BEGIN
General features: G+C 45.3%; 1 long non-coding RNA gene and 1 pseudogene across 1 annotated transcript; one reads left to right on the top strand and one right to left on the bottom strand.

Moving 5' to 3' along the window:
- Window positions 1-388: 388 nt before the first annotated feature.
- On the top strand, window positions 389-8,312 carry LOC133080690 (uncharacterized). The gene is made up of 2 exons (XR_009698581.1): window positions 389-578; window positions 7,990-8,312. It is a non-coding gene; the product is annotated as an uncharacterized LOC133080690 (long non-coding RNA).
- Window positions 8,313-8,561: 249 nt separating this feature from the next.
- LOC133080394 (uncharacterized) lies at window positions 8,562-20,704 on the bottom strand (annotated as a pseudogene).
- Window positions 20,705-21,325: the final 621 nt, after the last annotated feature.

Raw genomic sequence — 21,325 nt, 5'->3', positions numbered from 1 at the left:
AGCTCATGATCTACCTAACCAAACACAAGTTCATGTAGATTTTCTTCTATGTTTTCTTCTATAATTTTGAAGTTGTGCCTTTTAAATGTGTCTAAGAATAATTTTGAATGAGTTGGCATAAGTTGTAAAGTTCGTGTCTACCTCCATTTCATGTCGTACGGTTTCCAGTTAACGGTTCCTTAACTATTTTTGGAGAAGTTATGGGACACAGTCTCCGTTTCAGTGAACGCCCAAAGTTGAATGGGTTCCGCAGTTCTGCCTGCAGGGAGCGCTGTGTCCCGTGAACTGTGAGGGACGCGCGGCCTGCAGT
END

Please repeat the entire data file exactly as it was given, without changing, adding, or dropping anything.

General features: G+C 45.3%; 1 long non-coding RNA gene and 1 pseudogene across 1 annotated transcript; one reads left to right on the top strand and one right to left on the bottom strand.

Moving 5' to 3' along the window:
- Window positions 1-388: 388 nt before the first annotated feature.
- On the top strand, window positions 389-8,312 carry LOC133080690 (uncharacterized). The gene is made up of 2 exons (XR_009698581.1): window positions 389-578; window positions 7,990-8,312. It is a non-coding gene; the product is annotated as an uncharacterized LOC133080690 (long non-coding RNA).
- Window positions 8,313-8,561: 249 nt separating this feature from the next.
- LOC133080394 (uncharacterized) lies at window positions 8,562-20,704 on the bottom strand (annotated as a pseudogene).
- Window positions 20,705-21,325: the final 621 nt, after the last annotated feature.

Raw genomic sequence — 21,325 nt, 5'->3', positions numbered from 1 at the left:
AGCTCATGATCTACCTAACCAAACACAAGTTCATGTAGATTTTCTTCTATGTTTTCTTCTATAATTTTGAAGTTGTGCCTTTTAAATGTGTCTAAGAATAATTTTGAATGAGTTGGCATAAGTTGTAAAGTTCGTGTCTACCTCCATTTCATGTCGTACGGTTTCCAGTTAACGGTTCCTTAACTATTTTTGGAGAAGTTATGGGACACAGTCTCCGTTTCAGTGAACGCCCAAAGTTGAATGGGTTCCGCAGTTCTGCCTGCAGGGAGCGCTGTGTCCCGTGAACTGTGAGGGACGCGCGGCCTGCAGT